Which could have interesting side effects, such as perhaps the ring can be inherited or used to find the "True queen/king", or maybe the rings could be used for other purposes like a source for spells that require some of the subject remaining like a raise dead spell, or a focus to speak with the original bearer... Or used as a very unique key to something.

Deepbluediver
2013-01-08, 12:09 PM
The point of the ring is that it changes your "real" age. That IS the real age you see.
Stupid druids/monks... *Glares at their class features*

But then this isn't really a Ring of Agelessness, it's more like a Ring of Youth. Mechanically, what it does is make you young again, and you just appear to be ageless because it can apparently do this an infinite number of times.


I'm not sure what exactly you have against Monks/Druids. Timeless body is a sucky class feature because it's benefit wont show up in most campaigns, unless you want to start out by building a high-level "ancient hermit" type of character.
As I said, I don't like the existing rules for aging, and I'd support changing them, but magic item really raises all kinds of issues. Fixing one problem with more problems is bad, IMO.

Debihuman
2013-01-08, 12:20 PM
True seeing spells still reveal a creature's true age no matter how you want to spin agelessness.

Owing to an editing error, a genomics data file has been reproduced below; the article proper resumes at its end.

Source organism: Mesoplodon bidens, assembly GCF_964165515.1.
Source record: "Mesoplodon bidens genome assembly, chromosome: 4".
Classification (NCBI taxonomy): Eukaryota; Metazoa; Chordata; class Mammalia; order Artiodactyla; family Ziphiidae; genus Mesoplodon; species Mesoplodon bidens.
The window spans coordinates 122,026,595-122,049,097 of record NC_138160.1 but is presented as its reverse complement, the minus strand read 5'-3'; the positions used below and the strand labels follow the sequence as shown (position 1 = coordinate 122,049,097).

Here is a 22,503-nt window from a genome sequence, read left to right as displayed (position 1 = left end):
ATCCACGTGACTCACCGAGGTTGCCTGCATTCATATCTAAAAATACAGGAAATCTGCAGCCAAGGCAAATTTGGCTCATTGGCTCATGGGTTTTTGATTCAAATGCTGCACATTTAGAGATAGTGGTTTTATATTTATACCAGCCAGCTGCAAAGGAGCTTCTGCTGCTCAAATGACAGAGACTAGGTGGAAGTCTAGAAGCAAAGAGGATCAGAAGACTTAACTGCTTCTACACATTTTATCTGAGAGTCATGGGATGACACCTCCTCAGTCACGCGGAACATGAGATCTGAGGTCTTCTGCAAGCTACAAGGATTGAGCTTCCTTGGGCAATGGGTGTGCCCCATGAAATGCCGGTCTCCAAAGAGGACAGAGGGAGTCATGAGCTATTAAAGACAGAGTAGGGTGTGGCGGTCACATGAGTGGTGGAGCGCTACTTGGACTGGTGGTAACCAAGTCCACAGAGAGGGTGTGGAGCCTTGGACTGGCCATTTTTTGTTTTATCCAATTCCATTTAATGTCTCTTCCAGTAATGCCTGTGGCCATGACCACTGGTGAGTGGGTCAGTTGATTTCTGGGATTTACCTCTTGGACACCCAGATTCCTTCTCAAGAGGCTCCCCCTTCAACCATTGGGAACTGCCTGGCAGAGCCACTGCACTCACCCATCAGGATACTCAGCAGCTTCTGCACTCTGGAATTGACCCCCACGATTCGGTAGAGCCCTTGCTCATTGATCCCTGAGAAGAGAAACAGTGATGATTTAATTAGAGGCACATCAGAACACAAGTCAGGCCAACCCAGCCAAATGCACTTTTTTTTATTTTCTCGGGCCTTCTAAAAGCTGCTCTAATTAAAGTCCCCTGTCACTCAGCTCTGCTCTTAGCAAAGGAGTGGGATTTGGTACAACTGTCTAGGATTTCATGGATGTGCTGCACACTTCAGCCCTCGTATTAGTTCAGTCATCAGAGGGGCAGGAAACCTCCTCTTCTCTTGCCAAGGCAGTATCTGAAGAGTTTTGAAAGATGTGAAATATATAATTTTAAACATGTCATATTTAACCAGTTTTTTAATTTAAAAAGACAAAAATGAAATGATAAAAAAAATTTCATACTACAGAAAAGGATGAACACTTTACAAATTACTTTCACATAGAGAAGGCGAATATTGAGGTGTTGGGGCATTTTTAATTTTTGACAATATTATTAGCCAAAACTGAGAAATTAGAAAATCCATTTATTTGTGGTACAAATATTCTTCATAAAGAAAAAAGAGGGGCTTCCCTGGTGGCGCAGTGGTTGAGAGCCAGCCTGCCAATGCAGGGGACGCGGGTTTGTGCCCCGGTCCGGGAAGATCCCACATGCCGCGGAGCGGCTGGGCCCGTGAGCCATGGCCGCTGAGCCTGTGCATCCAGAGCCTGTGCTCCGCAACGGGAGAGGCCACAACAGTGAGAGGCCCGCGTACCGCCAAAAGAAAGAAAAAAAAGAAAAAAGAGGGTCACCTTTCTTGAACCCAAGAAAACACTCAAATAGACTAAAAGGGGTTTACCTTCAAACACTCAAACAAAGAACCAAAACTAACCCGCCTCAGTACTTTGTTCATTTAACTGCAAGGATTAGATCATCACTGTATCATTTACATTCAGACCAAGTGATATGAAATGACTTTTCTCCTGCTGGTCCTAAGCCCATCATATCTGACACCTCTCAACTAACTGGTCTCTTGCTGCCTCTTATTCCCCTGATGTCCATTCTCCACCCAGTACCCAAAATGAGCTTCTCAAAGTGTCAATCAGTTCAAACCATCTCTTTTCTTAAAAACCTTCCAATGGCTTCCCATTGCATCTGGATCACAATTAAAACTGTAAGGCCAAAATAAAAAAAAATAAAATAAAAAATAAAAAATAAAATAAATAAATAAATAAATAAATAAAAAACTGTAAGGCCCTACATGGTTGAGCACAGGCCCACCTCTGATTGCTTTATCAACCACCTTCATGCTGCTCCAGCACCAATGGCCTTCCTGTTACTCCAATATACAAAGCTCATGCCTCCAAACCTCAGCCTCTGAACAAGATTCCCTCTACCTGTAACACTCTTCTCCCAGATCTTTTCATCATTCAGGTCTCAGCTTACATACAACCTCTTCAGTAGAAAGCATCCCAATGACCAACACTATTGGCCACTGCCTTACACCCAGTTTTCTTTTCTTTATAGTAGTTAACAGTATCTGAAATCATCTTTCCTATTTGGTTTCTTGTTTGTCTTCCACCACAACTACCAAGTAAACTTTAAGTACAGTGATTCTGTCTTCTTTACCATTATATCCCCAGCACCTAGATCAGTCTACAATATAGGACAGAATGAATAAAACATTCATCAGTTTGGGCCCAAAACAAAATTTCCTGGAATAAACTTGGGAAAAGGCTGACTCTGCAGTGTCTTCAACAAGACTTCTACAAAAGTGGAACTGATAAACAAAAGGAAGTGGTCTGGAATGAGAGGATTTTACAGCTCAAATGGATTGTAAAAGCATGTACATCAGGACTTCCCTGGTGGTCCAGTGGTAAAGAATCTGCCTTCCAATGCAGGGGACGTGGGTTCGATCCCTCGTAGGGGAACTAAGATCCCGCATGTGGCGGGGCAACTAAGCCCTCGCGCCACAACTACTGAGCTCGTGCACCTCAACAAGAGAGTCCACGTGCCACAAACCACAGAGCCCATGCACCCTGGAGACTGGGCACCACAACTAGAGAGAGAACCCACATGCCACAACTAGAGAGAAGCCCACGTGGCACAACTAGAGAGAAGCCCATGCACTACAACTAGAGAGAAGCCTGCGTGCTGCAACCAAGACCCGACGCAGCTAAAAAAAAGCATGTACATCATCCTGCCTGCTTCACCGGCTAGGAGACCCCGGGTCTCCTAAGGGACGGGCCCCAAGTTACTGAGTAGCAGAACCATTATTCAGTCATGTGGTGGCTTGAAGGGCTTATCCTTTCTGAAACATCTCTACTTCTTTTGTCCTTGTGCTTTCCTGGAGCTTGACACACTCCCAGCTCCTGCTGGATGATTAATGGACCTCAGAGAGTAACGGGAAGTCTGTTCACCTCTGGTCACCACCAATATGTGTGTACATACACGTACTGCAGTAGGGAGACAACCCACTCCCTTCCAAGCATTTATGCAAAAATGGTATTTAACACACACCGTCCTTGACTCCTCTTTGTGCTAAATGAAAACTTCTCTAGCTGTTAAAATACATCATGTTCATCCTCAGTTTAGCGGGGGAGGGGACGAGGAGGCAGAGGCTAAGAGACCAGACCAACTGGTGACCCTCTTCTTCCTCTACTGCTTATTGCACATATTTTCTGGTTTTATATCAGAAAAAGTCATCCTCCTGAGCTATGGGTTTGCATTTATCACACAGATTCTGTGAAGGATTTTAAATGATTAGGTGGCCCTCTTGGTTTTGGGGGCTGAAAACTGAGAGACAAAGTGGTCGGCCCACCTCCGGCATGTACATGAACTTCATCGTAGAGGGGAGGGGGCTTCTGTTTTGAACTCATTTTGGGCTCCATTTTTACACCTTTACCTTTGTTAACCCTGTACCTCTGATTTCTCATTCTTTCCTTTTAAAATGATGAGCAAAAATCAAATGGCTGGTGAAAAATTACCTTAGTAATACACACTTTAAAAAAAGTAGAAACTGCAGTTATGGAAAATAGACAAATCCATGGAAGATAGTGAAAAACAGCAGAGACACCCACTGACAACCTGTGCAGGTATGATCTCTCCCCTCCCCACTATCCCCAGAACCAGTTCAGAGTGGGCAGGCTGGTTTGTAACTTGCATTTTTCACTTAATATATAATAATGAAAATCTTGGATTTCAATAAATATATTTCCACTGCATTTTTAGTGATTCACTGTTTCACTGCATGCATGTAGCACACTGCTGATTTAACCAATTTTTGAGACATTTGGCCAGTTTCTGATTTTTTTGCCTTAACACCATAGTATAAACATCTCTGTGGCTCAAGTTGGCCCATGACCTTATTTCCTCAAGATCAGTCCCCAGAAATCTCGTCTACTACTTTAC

Druid How do I look?
Wizard: Not bad for 3,336. Not a day over 25. :amused:

Debby

Cipher Stars
2013-01-08, 12:32 PM
But then this isn't really a Ring of Agelessness, it's more like a Ring of Youth. Mechanically, what it does is make you young again, and you just appear to be ageless because it can apparently do this an infinite number of times.

What it does is it makes you age in reverse until it's effect causes you to remain young adult, as before that it would age you rapidly age, after that you would reverse, so it keeps you at young adult.
Agelessness is a side effect.



True seeing spells still reveal a creature's true age no matter how you want to spin agelessness.

Druid How do I look?
Wizard: Not bad for 3,336. Not a day over 25. :amused:

Debby

It makes no sense for true seeing to see anything different. Any logical method of detection would be a divination effect that simply tells you, not the visual information of true seeing...

"Magic Mirror, How old am I?" "Congratulations madam, you've hit your nine thousandth birthday"

"Creepy old guy, how old am I?" "Not a day over twenty lass*drools in his long white beard and covers a stick-up with his pointy hat*"

Deepbluediver
2013-01-08, 12:37 PM
What it does is it makes you age in reverse until it's effect causes you to remain young adult, as before that it would age you rapidly age, after that you would reverse, so it keeps you at young adult.
Agelessness is a side effect.

Sorry, my bad; I guess I should have termed it "Ring of Middle-age" or perhaps "Ring of Adulthood" then.
As other have pointed out, what's the point of making a magic item that does this instead of just a ritual, when the magic item is far more easily abusable. This isn't a continuous magic effect, it's a magic item with an infinite number of charges.

Cipher Stars
2013-01-08, 12:42 PM